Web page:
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Marrakech's new Euro chic

With a stay at a small, historic guesthouse, the secret heart of the old city opens up.

November 20, 2005|Susan Spano | Times Staff Writer

Marrakech, Morocco — THERE won't be a sign, and every doorway will look the same. The street won't appear on a map. The taxi driver won't know how to get there.

But somewhere near the guesthouse in the heart of the Marrakech medina where you booked a room, a gaggle of children will be sitting on a stoop, watching you in your confusion. If you ask them for directions, they will jump up and swarm, demanding money. Promise nothing, but give them something, because they will know the way.

That's how I found the Riad al Moussika, where I stayed for three days last month while visiting a city that has recently remade itself. The improved Marrakech offers a new variety of accommodation options, including the riads, or small hotels in handsome, historic medina townhouses.

The Riad al Moussika, in a mid-19th century dwelling, is on the south side of the city's hot, crowded, boisterous medina, where simply going out for a walk exposes a traveler to sensory overload.

Before it became a guesthouse, the riad was owned by Si Hadj Thami el Glaoui, the urbane but cruel pasha of Marrakech, a torture aficionado and a friend of Winston Churchill.

Fortunately, I was admitted not by El Glaoui but by Giovanni Robazza, the current owner and a Marrakech habitue who sometimes wears a long, white djellaba made of fine cotton. Robazza is an Italian, who, like many other Europeans, bought riads in the medina and turned them into guesthouses.

Their often blank entryways belie the paradise inside. The Riad al Moussika, built around a series of courtyards, opens onto a shady courtyard with a long, rectangular splash pool lined by many-colored, hand-cut tiles, known as zellij. The music of caged songbirds fills the air. On their way toward the sky, two tall cypress trees, half-covered in bougainvillea, pass chambers around the courtyard on the second floor and the roof terrace.

At the far side of the pool is a salon with deep sofas and chairs, silken pillows, tassels, tasteful, abstract paintings and a grand piano. The only things missing are Bombay gin and Noel Coward. The first courtyard yields to a second that has wrought-iron tables and chairs, orange trees and a fountain in which rose petals were scattered.

Another salon reached through an elaborately stuccoed archway, a dining room and the hammam, a Turkish-style bath -- de rigueur at a riad -- border the oasis on the ground level.

Around it on the second floor is a gallery yielding to the library and guest rooms. Massive, richly patterned carpets hang over the balustrades, and all year long the Moroccan sun floods in.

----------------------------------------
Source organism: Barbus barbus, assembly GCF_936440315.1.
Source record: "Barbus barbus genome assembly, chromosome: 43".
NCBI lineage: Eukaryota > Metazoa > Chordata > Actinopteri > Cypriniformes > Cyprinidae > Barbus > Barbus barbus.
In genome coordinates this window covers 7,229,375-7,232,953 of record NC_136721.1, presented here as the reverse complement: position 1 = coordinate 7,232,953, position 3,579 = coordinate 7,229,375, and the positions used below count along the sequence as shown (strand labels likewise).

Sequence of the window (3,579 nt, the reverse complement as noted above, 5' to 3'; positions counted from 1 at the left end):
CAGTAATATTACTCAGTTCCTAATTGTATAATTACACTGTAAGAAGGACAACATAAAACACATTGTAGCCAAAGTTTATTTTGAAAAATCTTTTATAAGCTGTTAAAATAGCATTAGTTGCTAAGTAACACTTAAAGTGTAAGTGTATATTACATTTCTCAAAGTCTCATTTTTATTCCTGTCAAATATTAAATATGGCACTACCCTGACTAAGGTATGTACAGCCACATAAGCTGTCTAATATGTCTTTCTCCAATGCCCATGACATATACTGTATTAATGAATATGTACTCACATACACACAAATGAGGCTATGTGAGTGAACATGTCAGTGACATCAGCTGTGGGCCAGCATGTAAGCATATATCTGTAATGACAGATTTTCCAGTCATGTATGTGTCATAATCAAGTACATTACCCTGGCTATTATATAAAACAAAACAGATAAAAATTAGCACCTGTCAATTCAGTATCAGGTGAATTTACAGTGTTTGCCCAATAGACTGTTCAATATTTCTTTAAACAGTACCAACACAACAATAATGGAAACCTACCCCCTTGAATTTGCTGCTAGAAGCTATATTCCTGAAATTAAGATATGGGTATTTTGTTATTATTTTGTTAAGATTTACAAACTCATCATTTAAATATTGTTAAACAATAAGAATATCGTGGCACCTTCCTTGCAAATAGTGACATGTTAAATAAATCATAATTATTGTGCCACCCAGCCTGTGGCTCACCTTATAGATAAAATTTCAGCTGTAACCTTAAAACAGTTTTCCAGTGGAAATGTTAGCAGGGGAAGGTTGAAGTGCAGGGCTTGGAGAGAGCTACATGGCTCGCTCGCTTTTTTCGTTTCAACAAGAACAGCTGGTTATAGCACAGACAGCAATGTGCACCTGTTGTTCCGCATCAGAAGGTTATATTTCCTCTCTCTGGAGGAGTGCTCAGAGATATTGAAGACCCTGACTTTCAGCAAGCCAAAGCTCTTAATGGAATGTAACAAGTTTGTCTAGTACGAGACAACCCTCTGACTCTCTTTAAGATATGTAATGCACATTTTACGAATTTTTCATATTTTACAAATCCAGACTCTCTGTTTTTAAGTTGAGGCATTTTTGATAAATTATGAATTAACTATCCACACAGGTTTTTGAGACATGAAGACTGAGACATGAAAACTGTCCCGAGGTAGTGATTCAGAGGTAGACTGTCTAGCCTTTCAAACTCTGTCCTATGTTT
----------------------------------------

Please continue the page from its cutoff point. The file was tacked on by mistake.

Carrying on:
'Connect with the sun'

THE term riad is loosely applied to hundreds of traditional dwellings turned inward toward their courtyards in Marrakech, Fes, Rabat and Meknes, the four imperial cities of Morocco.

Abdelatif Ben Abdellah, who came to Marrakech as a student, fell in love with the architecture in the medina and has restored about 40 riads in the last 15 years, told me that a courtyard in a true riad must have a fountain and trees.

Beyond that, he said, the principal, elevating characteristic of such dwellings is their openness to heaven, their interior squares of blue sky.

"Little windows on side walls are not enough. People need to connect with the sun on the tops of their heads," he told me over espresso at Dar Cherifa, a coffeehouse he restored in one of the oldest medina townhouses.

Dar Cherifa, which dates from the 15th century, is near the Mouassine mosque, north of the Place Jamaa el-Fna. It has a cool, pink courtyard with a floor of smooth, sensual tadellakt tile, made of lime; high, gracefully proportioned archways; a carved and painted cedar ceiling; and stuccoing so intricately patterned that the craftsmen who made it had to have been mathematicians, Abdelatif said.

The effect is elegant but austere compared with the Riad al Moussika's Islamic Baroque.

Abdelatif, who owns Marrakech Riads, a group of five restored guesthouses in the medina, is one of the few native Moroccans in the riad business. Most were purchased by Europeans in the 1990s for as little as $50,000 and renovated as chic Moroccan-modern vacation homes, sometimes with scant concern for historic and architectural integrity.

That concerns Abdelatif. "These buildings are part of our Moroccan patrimony," he said.

Whether they're Moorish or Midcentury Modern, they proved expensive to maintain. So, like the owners of historic homes converted to bed-and-breakfast inns in the U.S., the owners here have welcomed paying guests. Now the map of the medina is dotted with hundreds of riad restaurants, cafes and guesthouses.

No one knows how many because the tourist office hasn't yet figured out how to monitor and rank them, as it does with hotels.

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